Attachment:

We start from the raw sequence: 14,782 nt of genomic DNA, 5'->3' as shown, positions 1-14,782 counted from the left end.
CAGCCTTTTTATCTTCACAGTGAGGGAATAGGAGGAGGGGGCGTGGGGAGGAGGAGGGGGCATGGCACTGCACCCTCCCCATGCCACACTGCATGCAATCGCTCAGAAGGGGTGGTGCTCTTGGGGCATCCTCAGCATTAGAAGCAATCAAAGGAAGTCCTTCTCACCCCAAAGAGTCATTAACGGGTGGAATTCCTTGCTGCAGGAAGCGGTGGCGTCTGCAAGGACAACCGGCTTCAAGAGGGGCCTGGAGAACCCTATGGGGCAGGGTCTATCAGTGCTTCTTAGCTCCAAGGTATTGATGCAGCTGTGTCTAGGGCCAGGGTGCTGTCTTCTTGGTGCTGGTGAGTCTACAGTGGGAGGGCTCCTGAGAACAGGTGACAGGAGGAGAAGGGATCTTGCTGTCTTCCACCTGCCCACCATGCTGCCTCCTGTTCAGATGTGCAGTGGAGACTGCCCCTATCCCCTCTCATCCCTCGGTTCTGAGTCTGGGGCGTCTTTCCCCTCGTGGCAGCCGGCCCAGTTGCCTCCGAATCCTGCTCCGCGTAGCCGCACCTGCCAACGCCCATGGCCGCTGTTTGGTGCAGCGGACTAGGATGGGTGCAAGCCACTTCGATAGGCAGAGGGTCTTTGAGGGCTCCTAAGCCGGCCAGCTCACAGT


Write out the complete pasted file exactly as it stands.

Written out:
We start from the raw sequence: 14,782 nt of genomic DNA, 5'->3' as shown, positions 1-14,782 counted from the left end.
CAGCCTTTTTATCTTCACAGTGAGGGAATAGGAGGAGGGGGCGTGGGGAGGAGGAGGGGGCATGGCACTGCACCCTCCCCATGCCACACTGCATGCAATCGCTCAGAAGGGGTGGTGCTCTTGGGGCATCCTCAGCATTAGAAGCAATCAAAGGAAGTCCTTCTCACCCCAAAGAGTCATTAACGGGTGGAATTCCTTGCTGCAGGAAGCGGTGGCGTCTGCAAGGACAACCGGCTTCAAGAGGGGCCTGGAGAACCCTATGGGGCAGGGTCTATCAGTGCTTCTTAGCTCCAAGGTATTGATGCAGCTGTGTCTAGGGCCAGGGTGCTGTCTTCTTGGTGCTGGTGAGTCTACAGTGGGAGGGCTCCTGAGAACAGGTGACAGGAGGAGAAGGGATCTTGCTGTCTTCCACCTGCCCACCATGCTGCCTCCTGTTCAGATGTGCAGTGGAGACTGCCCCTATCCCCTCTCATCCCTCGGTTCTGAGTCTGGGGCGTCTTTCCCCTCGTGGCAGCCGGCCCAGTTGCCTCCGAATCCTGCTCCGCGTAGCCGCACCTGCCAACGCCCATGGCCGCTGTTTGGTGCAGCGGACTAGGATGGGTGCAAGCCACTTCGATAGGCAGAGGGTCTTTGAGGGCTCCTAAGCCGGCCAGCTCACAGT